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July 14, 2012

What To Do With That Tattoo?


What To Do With That Tattoo?

“Ok, show it to me,” she said.

It was a “Welcome Newcomers” Lunch at one of Battle Creek’s largest churches.

There were about 120 people attending, to see if they had interest in joining, with efficient, cordial Church staff, plus a tasty buffet lunch.

As ice breaker, the staff handed out square cards that looked like those for a bingo game, except instead of numbers, there was a checkerboard of smaller squares with teasers like: I WENT TO EUROPE THIS YEAR, I AM A TWIN, and I HAVE A TATTOO.

So to get acquainted and relaxed, we had to go around and talk with other people who might fit and could sign each of the little squares.

A nice middle aged lady came up to me, handed me her card and asked if I could fill in any of her blank squares.

“I have a tattoo,” I replied, writing my initials across the appropriate box on her card.

“Ok,” she asked, without batting an eye or a smile, “Show it to me.”

I thought to myself: ‘She’s no idea where my tattoo is located!’

Still, it was a pretty good bet and icebreaker.

About 25 percent of all Americans, ages 18 to 55, have at least one tattoo. 

Of course, about half wish they didn’t have one.

If you Google the two words “Tattoo + Regret” you get over a million Internet hits.

I used to sit across from a young guy in meetings.  He wore cut off, leather biker tank tops that proudly showed off  these elaborate, detailed near 3-D tattoos that covered his arms, fingers, and one whole side of his neck from hairline to collarbone.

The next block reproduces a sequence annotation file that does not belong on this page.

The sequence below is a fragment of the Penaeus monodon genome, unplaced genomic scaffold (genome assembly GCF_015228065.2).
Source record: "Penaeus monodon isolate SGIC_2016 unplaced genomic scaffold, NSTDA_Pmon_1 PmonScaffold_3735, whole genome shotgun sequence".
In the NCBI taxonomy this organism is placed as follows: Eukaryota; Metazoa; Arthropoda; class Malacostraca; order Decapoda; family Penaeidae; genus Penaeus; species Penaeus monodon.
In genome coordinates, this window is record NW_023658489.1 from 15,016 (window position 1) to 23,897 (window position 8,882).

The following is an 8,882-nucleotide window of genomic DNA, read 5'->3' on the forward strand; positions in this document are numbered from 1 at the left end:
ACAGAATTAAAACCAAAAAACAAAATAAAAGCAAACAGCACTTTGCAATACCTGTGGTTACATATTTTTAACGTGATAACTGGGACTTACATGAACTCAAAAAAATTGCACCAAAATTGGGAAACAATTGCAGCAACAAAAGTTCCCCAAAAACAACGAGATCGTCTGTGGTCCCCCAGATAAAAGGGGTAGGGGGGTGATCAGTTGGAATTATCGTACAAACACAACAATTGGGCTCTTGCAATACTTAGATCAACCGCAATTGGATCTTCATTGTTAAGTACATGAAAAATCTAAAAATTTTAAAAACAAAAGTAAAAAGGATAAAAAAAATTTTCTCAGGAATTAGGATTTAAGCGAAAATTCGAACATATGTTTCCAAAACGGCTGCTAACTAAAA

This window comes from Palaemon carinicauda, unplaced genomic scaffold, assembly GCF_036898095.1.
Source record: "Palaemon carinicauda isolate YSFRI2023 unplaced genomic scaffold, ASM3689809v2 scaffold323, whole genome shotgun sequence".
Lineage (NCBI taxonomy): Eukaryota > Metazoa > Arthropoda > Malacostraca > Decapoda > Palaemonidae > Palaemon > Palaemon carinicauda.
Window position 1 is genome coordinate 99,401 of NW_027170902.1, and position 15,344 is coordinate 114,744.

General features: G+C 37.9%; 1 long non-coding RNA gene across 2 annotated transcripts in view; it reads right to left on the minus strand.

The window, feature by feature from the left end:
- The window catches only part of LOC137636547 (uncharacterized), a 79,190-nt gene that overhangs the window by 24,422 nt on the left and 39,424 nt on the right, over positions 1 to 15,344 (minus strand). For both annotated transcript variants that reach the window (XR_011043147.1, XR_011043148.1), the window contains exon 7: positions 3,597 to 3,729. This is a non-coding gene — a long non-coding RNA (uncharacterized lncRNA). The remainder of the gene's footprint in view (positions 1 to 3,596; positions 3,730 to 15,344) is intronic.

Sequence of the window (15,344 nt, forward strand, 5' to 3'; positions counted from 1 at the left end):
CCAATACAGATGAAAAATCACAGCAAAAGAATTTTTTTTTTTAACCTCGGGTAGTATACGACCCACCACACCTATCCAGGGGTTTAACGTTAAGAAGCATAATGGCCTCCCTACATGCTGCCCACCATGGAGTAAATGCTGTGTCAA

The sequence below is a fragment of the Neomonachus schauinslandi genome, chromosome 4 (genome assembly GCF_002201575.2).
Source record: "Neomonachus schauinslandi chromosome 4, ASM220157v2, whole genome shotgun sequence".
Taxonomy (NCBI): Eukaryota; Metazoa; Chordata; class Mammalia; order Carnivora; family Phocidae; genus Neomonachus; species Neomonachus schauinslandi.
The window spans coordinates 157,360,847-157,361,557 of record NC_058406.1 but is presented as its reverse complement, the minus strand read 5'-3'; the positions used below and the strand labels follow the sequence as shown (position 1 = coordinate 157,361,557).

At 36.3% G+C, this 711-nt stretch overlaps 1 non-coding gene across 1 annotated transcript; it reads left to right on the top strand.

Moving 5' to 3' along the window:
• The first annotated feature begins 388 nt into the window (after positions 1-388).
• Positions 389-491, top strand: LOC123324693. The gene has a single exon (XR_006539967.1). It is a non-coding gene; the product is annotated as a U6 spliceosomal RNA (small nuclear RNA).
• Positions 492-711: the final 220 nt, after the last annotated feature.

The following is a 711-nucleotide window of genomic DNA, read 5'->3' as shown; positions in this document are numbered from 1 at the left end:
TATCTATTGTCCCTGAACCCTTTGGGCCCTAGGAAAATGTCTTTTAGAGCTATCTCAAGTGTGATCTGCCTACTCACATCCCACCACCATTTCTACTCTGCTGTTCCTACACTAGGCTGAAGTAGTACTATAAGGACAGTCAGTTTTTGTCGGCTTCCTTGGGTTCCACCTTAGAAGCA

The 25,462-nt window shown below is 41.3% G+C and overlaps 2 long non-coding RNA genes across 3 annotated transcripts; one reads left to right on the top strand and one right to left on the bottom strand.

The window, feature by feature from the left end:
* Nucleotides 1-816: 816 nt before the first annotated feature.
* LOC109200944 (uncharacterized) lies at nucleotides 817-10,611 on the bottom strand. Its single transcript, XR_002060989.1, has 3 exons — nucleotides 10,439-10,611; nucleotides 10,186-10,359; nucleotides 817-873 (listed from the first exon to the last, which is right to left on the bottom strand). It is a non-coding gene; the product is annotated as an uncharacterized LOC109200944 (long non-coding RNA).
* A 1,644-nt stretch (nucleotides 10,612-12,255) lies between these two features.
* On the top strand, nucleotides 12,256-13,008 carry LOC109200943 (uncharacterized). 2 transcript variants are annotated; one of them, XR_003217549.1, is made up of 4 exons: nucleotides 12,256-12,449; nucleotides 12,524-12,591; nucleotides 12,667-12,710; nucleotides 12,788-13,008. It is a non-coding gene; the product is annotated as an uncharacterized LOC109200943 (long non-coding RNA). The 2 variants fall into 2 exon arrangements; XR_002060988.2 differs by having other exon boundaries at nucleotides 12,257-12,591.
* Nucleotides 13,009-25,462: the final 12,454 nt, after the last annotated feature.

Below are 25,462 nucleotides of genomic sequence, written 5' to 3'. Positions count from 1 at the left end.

He usually had this drop dead,  good looking wife with him, who, one day,  casually blurted out to the rest of us: “My husband has the most beautiful body in the world!,” which I took as reference the body art. (What I really thought was: TOO-MUCH-INFORMATION.)

I'd asked myself: "What is it with this biker guy?  The beautiful wife? Is it the tattoos?"

I never found out.

His tattoos have lasted a lot longer than the beautiful wife.

I still run into him occasionally. Back then, he was driving an over-the-road, 18-wheeler.

Now, he's selling used cars, real estate or something else.

He's traded in the leather biker tank tops for pastel dress shirts and pasley patterned ties. 

In this hot weather, however,  he looks a bit odd  with his long sleeved, buttoned up, covered up attire – a bit like Komarovsky, trudging down Moscow streets covered in clothing and a frown, vainly searching for his Lara in the movie Dr. Zhivago.

The neck tattoos are still very visible.

Does he have tattoo regrets?

Maybe not.

If 25 percent of Americans have tattoos, perhaps he’s identified and is catering to a new market segment in car or home sales.

Anyway, seems to me "regret" is an often waste-of-time emotion – even when it comes to tattoos.

And, yes, I showed that lady at the Church luncheon my tattoo -- three Chinese characters on my right shoulder, spelling out my first name.

No, I don’t have any regrets, either.  But that’s another story.


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